I even changed – I think I told you this. I changed the name of the beginning class from “Introduction to Sculpture” to “Introduction to Visual Thinking,” because while we were working with physical objects and spaces and particular places, and so on, it had more to do with three-dimensional structures, and yet I didn’t want to call it sculpture.
And so what I would do is give students – I’d, first of all, divide them into teams, four or five people on a team. Classes tended to be large, about 25 students, so you get five teams, sometimes six. And at the beginning of the class, I would give them a problem – I’d introduce something – for example, you look at two shapes in the distance, and you decide not only which one is physically closer, but in fact which one is optically closer. And then you might give them – an assignment might be to make something far away look near. And they would have – the teams would go out on the campus, they’d have to choose their own site, and they had something like an hour and a half to solve the problem. And then they’d come back to the room and we would have at least 45 minutes to – I don’t remember the times of the classes; they were about two-and-a-half hours long, it seemed to me – no, it would be a little longer, about three hours. Yeah, 9:00 to 12:00 – three hours long.
Anyway, we would then, as a class, go to each site and see how that group of students solved the problem. And they would have to discuss it. They’d have to think, what on earth could we do? And they’d look around to see what was there. And as ideas were thrown out, they would all have a chance to discuss them or – you know how one idea would trigger another.
MR. PRITIKIN: Right.
MR. MELCHERT: And there would actually be some excitement generated about, hey, this is a great idea; let’s do it. And I think that moment of hitting on an idea, of getting excited, is very powerful. And this particular – so, to make something far away – produced some extraordinary pieces.
MR. PRITIKIN: Yeah. I read this in one of the interviews. It was great; it made me want to be a student in that class.
MR. MELCHERT: Oh, yes. That’s probably – I’ll describe one, and maybe this one, unless I described it to you last time. Would I have done that?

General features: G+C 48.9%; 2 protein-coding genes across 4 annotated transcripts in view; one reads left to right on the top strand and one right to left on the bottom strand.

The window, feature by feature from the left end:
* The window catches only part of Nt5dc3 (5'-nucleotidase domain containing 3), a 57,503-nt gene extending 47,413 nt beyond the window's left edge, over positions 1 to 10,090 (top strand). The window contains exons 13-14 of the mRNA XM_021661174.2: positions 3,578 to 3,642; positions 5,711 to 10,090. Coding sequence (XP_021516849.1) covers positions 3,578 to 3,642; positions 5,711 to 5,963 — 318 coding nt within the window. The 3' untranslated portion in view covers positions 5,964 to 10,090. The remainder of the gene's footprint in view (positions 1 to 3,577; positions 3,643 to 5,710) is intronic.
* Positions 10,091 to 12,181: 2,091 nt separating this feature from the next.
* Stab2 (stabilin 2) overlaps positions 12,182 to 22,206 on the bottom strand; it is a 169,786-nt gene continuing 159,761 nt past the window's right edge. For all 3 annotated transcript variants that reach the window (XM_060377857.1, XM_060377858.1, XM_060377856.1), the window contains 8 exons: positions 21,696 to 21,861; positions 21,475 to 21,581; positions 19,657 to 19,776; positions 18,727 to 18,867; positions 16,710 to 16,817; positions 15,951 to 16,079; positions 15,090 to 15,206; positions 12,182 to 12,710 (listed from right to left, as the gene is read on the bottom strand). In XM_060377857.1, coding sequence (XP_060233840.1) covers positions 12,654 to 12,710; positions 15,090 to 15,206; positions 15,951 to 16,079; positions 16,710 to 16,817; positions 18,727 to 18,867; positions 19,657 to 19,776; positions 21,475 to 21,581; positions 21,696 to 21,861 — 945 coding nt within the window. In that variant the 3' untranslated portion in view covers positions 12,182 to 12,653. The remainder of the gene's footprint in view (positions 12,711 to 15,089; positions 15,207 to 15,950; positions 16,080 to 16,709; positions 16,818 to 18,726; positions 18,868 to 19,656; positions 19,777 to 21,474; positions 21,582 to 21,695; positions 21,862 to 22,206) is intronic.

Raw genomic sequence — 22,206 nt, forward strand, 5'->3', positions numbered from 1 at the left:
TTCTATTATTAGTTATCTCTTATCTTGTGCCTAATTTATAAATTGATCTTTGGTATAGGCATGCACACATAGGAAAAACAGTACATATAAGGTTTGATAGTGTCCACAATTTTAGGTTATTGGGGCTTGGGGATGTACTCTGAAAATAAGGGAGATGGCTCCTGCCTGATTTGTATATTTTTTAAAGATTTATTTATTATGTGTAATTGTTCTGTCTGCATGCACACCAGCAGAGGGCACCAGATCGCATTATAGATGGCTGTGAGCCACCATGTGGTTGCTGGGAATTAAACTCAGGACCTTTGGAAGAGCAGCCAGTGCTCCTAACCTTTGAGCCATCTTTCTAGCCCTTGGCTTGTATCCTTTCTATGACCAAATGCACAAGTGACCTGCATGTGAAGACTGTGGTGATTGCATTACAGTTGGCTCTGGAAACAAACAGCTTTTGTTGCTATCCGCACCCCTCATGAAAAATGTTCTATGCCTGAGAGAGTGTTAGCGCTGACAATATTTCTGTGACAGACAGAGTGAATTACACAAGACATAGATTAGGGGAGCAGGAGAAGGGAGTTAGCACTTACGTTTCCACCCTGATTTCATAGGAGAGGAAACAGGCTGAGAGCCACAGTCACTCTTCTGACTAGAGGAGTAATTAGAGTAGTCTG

MR. PRITIKIN: Well, I don’t think so. I think that was –
MR. MELCHERT: This was where we went to a site, and one by one we were asked to look at this object. It was a ping pong paddle that was propped up on a ball, you know, on a – it was on a ledge, actually, and here was this ping pong paddle, and the paddle part was held up off the surface with this ball. And, you know, you look at it, and you think, well, what is this? And so you would get down to where, you know, you were sort of – your eye was at the level of the paddle, and it made you realize this ball was in fact a huge light globe on a standard way across the field.
MR. PRITIKIN: I love that kind of stuff.
MR. MELCHERT: Oh, my goodness. And these are beginning students. They weren’t necessarily freshmen, because every now and then you’d have somebody who was in another department but always hoped to choose an art course for an elective, and often in the senior year. But they would grasp the idea and they would do it. And it gave you the feeling – I mean, as you walked around from just site to site, it gave you a feeling that this is fun, you know.
MR. PRITIKIN: [Laughs.] Art can be fun.
MR. MELCHERT: Oh, like – I mean, you’re engaged.
MR. PRITIKIN: You, as a sophisticated professor/artist were engaged.
MR. MELCHERT: Oh, I was engaged and the students were engaged. And, you know, somehow or other, when you are engaged, it puts wind in your sails. And I loved it, and the students loved it.
MR. PRITIKIN: How did that affect your own work in practice?
MR. MELCHERT: Oh, my – [pause] – okay. I would go back to my studio feeling as though – how shall I say? – it just gave me wings, I’ll put it that way; it just gave me wings. And I produced very good work in those years. It seems to me that those are the years when – I was doing rubbings, for example, rubbings of photographs. And I was also working with a lot of light projections – slides, not clay. I had stopped working with clay. But – I had set it aside during those years. But anyway –
MR. PRITIKIN: It gave you license to be as inventive as you can?